The impact of the economy continues to be felt in the world of sports, as the Indianapolis Colts have announced that 25 jobs have been cut. The team issued a statement this week but did not specify which jobs would be removed.
The announcement comes on the heels of hints from team president Bill Polian that the team will have a hard time getting past the salary cap restrictions for next season. 2009 is the final year of the current salary cap structure and the new rules will, ironically, see teams suffer major salary cap impacts from cutting players to stay below the salary cap.
However, fans may not easily take pity on the Colts’ front office. The team had a league-leading 15.8% attendance increase this year. With seven straight playoff trips and going from a 60,000-seat arena to a 75,000-seat arena, it looks like the Colts have nailed it. The economic reality is that both the city and the team are suffering from the economic realities of the day.
The Capital Improvement Board, which manages Lucas Oil Stadium, has announced that it had a $25 million deficit on the stadium this season. That number is expected to rise to $43 million next year. With city and state coffers seemingly depleted, it’s unclear how the shortfall will be addressed. As layoffs pile up in Marion County, don’t expect taxpayers to agree to pick up the bill.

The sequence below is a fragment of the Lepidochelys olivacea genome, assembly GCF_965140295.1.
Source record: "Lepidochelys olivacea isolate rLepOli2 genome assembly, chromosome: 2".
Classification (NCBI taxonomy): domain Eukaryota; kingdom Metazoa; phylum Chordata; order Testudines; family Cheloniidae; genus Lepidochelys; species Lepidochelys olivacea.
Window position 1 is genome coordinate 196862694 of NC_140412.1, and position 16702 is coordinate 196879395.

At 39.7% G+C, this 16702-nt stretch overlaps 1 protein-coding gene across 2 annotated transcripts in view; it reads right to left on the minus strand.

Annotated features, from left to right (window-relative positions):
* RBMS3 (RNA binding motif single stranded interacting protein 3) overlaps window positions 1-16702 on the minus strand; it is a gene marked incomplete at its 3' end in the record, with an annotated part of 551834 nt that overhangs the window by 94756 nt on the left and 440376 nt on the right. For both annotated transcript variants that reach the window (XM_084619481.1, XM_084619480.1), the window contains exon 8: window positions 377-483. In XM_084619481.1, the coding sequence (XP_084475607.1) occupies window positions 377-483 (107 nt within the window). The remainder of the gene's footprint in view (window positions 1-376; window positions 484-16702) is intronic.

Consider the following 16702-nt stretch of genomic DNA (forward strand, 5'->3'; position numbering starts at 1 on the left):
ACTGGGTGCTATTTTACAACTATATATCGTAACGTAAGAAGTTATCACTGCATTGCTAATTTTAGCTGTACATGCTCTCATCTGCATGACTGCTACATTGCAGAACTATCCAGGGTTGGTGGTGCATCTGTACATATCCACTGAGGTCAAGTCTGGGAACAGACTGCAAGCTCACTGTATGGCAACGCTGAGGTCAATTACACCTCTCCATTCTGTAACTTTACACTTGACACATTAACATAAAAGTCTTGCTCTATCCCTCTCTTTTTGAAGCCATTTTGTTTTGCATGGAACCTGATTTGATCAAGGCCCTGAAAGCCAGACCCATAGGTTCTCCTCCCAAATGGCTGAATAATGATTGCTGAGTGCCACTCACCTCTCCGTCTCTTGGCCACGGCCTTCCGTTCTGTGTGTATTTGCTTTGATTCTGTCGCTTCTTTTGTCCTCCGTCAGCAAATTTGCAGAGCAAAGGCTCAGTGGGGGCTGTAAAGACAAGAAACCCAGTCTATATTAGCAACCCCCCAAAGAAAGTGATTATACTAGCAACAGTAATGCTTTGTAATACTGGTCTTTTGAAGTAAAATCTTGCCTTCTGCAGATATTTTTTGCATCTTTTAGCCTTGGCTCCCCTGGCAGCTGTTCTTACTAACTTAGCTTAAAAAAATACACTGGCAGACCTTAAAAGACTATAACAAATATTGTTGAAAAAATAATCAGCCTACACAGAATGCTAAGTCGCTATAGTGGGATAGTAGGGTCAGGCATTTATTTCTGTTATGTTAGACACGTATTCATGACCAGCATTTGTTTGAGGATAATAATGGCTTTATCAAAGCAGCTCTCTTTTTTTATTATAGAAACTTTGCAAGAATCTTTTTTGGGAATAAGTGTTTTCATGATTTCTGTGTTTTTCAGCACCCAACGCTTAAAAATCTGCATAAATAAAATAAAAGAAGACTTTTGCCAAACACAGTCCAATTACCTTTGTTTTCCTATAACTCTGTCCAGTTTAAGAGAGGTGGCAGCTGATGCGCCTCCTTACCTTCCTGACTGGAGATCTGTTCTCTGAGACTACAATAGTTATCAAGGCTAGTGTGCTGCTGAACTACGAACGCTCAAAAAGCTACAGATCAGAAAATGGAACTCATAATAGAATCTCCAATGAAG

Locally, the economic impact has been felt by the Indy Racing League and Indianapolis Motor Speedway. Both have cut jobs in recent weeks. In the NFL, the Browns, Patriots and Redskins have also laid off workers. Major League Baseball has cut jobs in its front office and individual teams (Blue Jays 40, Diamondbacks 31) are cutting payroll as well.
Could he even tighten his belt at the Super Bowl? Bet! Tickets that were $10,000 a year ago are selling on websites like Stub Hub for around $3,300. Part of that could be the teams involved. Pittsburgh and arguably the worst franchise in NFL history, the Phoenix Cardinals, will be fighting for the Lombardi Trophy this year. Neither team is inspiring the fan fever moment that a major franchise in the market brings to the event.
However, long before the two teams met, belt-tightening was apparent. The big welcome parties thrown annually by Playboy and Sports Illustrated won’t be part of the fun this year. The last time the Super Bowl was in Tampa, the Florida Aquarium hosted four parties. This year, they are not organizing any.
Other signs of a new Super Bowl economy: There are at least a dozen brand-name hotels in the Tampa area with vacancies and rooms under $200. Media day saw fewer reporters as newspapers, sports radio and television stations cut their budgets.
So the Indianapolis Colts’ fight is not unique in the world of sports. But, the solutions will have a unique perspective if the Colts and Lucas Oil Stadium are to remain financially viable.